Should the Philippines Cha Cha?
Lawmakers allied to beleaguered Philippine President Gloria Macapagal-Arroyo are attempting to use sheer political muscle to change the constitution — Cha-Cha or charter change in local parlance—in record time. Arroyo loyalists said Monday they would press ahead with a “marathon” session of Congress this week to pass an administration-backed proposal to give the Philippines a unicameral parliamentary system.
Brushing aside an October Supreme Court ruling that threw out a bid for a quickie referendum to change the constitution, ruling-party leaders in the House of Representatives are now trying to get the job done in record time in the legislature.
Leaders promise to gather the required 194 signatures, or three-fourths of both houses of Congress, to get their plan through, convince the largely hostile Senate to go along with it and argue all this before the Supreme Court before adjourning for their Christmas break on Dec 22. Their goal is a plebiscite by February and a new parliamentary government and constitution by the end of 2007.
Administration lawmakers led by Speaker Jose de Venecia have released a resolution calling on Congress—including the Senate—to convene as a Constituent Assembly, or Con-Ass, the rather unfortunate acronym inevitably attached to the maneuver, in which they could deliberate changes to the country’s foundation document. At least a few of the 23 senators will have to go along to give Arroyo the necessary votes.
The traditional way of amending the constitutional in the Philippines is to hold a national election for members of a Constitutional Convention. The body then deliberates the changes and puts the results of their effort to a national vote. This was done in 1971 and again in 1987, when the current charter was drawn up after the ouster of Ferdinand Marcos.
Critics say Arroyo is manipulating the rules by using the Congress to change the charter.
She has the numbers and has used them before. Under De Venecia’s leadership, Arroyo has survived two impeachments attempts and in February she also stared down a coup attempt by military rebels, declaring a state of national emergency and forcefully going after opponents of the left and right. If the current plan goes through despite opposition from moderate business groups, opposition politicians and leftist activists, Arroyo will be converted into a prime minister, scheduled national elections will be postponed from May 2007 until November at the earliest and existing term limits will be abolished, meaning Arroyo could stay in office beyond her currently mandated closing date of 2010.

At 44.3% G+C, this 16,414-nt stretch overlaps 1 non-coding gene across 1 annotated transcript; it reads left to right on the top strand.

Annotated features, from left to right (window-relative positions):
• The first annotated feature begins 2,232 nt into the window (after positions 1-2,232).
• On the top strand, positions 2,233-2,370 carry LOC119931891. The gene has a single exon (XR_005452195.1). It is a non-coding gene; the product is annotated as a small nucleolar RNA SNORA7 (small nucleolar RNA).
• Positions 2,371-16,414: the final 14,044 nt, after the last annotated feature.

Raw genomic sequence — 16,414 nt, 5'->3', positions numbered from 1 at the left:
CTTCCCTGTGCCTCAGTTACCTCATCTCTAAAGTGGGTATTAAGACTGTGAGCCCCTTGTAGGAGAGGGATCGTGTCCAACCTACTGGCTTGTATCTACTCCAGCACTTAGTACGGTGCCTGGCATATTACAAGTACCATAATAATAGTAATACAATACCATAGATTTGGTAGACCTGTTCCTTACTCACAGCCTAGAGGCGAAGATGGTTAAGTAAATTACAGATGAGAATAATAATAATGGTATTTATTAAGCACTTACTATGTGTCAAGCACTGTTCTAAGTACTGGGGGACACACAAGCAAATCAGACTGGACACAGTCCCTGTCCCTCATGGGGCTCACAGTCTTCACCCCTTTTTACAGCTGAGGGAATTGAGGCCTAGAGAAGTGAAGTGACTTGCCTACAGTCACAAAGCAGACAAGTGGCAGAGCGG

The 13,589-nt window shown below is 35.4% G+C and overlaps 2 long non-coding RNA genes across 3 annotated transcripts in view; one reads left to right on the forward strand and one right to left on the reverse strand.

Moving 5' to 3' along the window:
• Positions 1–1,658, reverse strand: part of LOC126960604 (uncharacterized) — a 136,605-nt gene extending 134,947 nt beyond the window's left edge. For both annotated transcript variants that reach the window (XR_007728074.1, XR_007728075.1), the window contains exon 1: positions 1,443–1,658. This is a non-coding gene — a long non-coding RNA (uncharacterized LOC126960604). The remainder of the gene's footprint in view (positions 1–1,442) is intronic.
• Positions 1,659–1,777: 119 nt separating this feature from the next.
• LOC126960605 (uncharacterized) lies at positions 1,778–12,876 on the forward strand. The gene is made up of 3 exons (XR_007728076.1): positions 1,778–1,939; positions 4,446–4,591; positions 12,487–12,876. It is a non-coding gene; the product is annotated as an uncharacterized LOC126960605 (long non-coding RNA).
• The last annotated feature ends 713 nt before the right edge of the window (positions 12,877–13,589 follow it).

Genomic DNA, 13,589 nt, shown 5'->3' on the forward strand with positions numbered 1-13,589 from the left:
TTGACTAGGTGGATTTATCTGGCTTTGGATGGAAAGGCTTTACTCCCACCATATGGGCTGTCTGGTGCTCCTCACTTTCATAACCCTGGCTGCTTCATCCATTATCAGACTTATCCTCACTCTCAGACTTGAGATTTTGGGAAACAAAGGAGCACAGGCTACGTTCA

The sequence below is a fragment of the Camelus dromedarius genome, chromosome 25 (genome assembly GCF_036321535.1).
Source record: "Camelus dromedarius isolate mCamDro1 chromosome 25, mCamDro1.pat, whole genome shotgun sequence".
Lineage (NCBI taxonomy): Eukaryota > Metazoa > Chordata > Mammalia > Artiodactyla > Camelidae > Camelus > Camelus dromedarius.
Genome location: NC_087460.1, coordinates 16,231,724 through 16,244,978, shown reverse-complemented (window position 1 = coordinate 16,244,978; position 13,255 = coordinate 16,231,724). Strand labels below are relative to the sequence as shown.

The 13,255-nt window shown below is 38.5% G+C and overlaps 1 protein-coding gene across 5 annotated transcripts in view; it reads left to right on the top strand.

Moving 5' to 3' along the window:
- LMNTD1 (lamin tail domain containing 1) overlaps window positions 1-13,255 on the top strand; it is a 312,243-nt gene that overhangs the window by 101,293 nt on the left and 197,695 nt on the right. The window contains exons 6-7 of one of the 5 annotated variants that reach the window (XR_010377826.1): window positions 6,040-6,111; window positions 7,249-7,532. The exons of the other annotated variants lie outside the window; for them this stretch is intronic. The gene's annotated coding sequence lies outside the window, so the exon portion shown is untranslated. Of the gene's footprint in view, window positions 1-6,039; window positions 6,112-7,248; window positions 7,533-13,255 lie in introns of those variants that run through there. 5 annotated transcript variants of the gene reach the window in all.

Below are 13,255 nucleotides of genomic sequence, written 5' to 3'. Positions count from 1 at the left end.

Other proposals floated by the government have suggested that the 2007 polls will be scrapped altogether, a plan that would likely create voter fury if it were to go through.
House Majority Floor Leader Prospero Nograles told reporters Monday that the House will stay in session all week to approve resolutions to change the constitution and delay elections. The overwhelming administration majority will also try to amend the House rules to bypass the normal process of conducting committee hearings on legislation. “We ought to be able to finish this [approval of the resolutions] including the physical voting,” Nograles said.
Over the weekend, however, opposition Representative Roilo Golez urged the House leadership to postpone deliberations, citing last week’s devastating typhoon that left as many as 1000 people dead from mudslides. “It would be the height of insensitivity and callousness to discuss [Charter change] while hundreds of thousands have been dislocated and mourn their dead, or [are] looking for their missing loved ones amidst the debris and mudflow,” Golez said. “It would be in very poor, terrible taste to discuss [Charter change] while a huge fraction of the nation are in pain and anguish.”